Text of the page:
In another unique program aimed at higher reliability, St. Clair has entered into a coal mill alliance with Babcock & Wilcox. Persistent maintenance problems associated with broken mill shafts on the EL-70 ball mills on Units 1-4 has led to an arrangement in which DTE Energy will compensate Babcock & Wilcox based on coal throughput ($/ton coal ground). St. Clair will supply the craft labor and B&W will provide the parts and technical expertise. “If the mills aren’t running, B&W won’t get paid, so this makes them an ‘owner’ in the reliability of the units,” says Kiehl. “We both stand to gain financially from this arrangement.”

Training has become a top-priority issue at St. Clair. “Because this is not an easy plant to operate, we’ve struggled with employee retention,” says Guillaumin. In October of 2001, 72% of plant operators had less than three years’ experience and 65% of them were control room operators. To reverse this trend, St. Clair greatly boosted its training program, hiring back two supervising/control room operators to support the training coordinator for the operations staff. Plant management also added two senior leaders to each operating shift. These senior leaders, who don’t have day-to-day operator duties, have a primary function to act as on-the-job trainers. “For example, if we’re having problems cutting in a boiler feed pump, the senior leaders will reserve a block of time during the month to work with each operator on a one-on-one basis to review critical procedures,” says Guillaumin.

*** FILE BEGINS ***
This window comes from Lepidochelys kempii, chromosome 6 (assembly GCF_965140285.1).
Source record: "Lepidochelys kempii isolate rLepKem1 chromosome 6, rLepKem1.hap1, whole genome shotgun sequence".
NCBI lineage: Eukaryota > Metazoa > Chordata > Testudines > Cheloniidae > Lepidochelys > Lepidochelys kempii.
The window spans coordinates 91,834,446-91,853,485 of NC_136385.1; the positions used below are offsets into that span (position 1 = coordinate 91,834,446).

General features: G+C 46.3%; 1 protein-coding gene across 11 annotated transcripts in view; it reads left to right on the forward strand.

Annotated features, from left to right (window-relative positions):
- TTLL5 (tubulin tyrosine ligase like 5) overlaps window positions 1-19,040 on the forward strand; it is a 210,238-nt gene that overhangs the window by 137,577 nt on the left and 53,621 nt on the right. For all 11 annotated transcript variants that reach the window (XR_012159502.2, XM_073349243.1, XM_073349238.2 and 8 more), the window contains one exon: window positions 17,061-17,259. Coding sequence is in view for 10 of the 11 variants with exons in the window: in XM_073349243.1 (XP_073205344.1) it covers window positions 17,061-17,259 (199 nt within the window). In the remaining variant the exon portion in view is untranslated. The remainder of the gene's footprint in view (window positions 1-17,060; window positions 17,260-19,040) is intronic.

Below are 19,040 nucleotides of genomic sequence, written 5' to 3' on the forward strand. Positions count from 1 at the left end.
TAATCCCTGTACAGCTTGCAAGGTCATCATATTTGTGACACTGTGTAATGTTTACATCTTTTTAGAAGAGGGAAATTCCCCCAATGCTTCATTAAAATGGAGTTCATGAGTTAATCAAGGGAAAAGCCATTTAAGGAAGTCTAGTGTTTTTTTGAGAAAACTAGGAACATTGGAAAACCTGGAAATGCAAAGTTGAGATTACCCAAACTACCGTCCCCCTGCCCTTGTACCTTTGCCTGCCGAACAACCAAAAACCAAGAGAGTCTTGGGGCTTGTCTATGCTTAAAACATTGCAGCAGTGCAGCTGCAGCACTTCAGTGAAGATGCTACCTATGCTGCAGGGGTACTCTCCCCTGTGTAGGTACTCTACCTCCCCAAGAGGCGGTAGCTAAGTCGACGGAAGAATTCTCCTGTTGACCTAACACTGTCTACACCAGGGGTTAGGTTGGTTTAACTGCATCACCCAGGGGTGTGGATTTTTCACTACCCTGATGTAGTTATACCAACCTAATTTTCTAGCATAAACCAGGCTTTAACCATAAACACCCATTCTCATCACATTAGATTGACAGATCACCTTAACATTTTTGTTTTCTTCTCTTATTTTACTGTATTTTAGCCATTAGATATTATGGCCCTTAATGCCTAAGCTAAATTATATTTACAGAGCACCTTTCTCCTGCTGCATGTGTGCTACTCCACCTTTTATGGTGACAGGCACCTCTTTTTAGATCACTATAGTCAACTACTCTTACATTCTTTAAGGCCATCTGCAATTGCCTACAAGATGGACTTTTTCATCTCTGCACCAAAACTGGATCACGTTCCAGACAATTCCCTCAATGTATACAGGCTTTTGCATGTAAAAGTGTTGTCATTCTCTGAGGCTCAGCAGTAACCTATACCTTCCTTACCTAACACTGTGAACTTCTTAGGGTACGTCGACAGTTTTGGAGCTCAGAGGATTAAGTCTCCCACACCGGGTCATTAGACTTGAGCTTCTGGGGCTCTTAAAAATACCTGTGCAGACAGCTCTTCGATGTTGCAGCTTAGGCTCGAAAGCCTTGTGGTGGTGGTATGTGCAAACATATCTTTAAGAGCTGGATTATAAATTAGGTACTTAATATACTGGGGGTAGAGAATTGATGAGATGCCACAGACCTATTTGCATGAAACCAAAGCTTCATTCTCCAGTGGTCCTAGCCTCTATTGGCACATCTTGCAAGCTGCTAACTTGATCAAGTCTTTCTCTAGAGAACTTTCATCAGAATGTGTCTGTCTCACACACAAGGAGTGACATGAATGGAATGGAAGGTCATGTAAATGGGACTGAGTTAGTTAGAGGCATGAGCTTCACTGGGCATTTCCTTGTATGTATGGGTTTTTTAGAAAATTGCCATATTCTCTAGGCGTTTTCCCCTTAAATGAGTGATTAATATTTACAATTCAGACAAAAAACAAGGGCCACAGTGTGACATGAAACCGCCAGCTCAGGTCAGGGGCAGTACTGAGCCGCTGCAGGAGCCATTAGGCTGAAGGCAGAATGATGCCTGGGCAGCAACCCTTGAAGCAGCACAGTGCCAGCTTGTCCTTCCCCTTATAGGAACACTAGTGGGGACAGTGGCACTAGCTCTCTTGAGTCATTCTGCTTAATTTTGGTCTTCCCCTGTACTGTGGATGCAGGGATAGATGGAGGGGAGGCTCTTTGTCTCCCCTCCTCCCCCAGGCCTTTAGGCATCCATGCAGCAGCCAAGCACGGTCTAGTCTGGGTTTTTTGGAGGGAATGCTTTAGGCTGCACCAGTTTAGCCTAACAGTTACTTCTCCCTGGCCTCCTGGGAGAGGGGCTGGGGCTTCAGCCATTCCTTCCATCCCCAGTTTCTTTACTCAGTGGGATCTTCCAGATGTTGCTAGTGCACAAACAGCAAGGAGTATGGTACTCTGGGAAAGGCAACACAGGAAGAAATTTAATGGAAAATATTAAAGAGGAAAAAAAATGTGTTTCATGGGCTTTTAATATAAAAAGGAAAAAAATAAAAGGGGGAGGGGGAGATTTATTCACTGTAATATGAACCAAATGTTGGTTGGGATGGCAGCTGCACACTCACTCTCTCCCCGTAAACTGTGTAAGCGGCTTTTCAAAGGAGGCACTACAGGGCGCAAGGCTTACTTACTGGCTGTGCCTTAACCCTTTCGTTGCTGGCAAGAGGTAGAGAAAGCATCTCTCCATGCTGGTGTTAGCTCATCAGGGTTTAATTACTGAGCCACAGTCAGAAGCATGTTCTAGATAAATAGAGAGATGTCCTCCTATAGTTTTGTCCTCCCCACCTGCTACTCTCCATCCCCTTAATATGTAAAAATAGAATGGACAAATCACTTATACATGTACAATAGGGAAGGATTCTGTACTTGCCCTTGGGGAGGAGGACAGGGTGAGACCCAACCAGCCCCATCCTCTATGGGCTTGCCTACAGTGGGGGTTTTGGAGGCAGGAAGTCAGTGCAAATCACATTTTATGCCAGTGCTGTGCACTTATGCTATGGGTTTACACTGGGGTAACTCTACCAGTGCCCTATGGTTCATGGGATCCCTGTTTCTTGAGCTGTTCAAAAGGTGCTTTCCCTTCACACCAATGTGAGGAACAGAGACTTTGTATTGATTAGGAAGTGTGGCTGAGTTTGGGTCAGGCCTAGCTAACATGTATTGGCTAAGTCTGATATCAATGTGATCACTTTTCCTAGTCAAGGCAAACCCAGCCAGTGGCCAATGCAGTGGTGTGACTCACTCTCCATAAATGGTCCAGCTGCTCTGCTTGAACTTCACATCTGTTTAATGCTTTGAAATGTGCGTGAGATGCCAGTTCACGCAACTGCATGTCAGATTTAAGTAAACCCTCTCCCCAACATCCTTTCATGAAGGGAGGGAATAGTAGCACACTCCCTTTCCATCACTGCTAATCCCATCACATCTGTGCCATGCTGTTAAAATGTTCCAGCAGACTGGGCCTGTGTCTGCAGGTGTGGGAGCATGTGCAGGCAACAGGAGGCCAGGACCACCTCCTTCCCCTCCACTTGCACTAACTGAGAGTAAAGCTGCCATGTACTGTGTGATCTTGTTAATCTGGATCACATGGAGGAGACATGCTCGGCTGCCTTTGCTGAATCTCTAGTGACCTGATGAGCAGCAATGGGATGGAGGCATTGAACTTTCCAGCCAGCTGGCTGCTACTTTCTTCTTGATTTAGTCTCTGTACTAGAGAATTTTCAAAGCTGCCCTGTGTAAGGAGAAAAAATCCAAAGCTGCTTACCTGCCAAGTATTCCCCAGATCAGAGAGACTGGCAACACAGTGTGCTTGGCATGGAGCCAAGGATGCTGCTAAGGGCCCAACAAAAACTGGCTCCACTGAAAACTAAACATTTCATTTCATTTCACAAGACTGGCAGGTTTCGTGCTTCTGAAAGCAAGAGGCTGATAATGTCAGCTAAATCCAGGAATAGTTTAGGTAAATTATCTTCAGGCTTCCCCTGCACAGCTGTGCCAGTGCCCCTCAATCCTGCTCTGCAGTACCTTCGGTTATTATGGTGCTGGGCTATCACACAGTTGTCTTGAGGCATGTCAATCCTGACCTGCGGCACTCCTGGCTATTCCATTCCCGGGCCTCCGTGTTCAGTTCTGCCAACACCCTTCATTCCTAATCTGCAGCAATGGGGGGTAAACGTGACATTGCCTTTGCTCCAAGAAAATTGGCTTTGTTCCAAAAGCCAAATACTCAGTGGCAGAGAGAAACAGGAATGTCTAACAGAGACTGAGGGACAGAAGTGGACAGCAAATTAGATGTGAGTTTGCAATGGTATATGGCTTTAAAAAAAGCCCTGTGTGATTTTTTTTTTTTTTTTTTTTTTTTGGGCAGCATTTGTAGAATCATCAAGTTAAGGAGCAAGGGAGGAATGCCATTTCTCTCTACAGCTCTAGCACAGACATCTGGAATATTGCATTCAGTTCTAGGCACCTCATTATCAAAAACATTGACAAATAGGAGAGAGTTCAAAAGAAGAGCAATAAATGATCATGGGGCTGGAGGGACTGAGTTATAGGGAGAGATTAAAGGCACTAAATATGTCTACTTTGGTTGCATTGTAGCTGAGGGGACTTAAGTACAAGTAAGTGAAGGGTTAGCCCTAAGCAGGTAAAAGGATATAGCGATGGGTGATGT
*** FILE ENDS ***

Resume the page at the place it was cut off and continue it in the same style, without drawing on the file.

St. Clair management include, left to right, Ben Kiehl, Plant Director, Don Snyder, Fuel Supply Manager, Bob Sausser, Plant Operations Supervisor, Jack Guillaumin, Production Manager, Cynthia Armstead, Administrative Support Leader, and Leann Warner, Maintenance Manager.
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The training emphasis has been a success. Operator turnover has dropped significantly. Currently, 46% of control room operators and 44% of plant operators have less than three years’ experience. By December 2004, St. Clair expects to be at 32% for control room operators and 16% for plant operators. Further, the more open communication style has enabled operators to learn from their mistakes and enabled management to pinpoint training deficiencies.

Maintenance planning at St. Clair is divided into forced and periodic outage categories. For forced outages, the head unit engineer for each unit doubles as the unit’s outage manager. This person is responsible for maintaining an outage plan to identify critical work under various scenarios, executing the plans when an outage occurs, and managing the budget. The plans are built around 3, 5, and 7-day outage schedules so the plant can muster the necessary resources when opportunities arise. The plan is reviewed weekly to ensure everyone knows exactly what to expect if and when a unit comes down.

For periodic outage maintenance planning, Detroit Edison’s Fossil Generation Organization (St. Clair’s parent organization) has developed a process handbook. The handbook contains 52 milestones, extending as far as 24 months in advance of the outage date, to define roles and responsibilities across a set timeline. The process also

provides a forum in which to discuss and formalize concepts for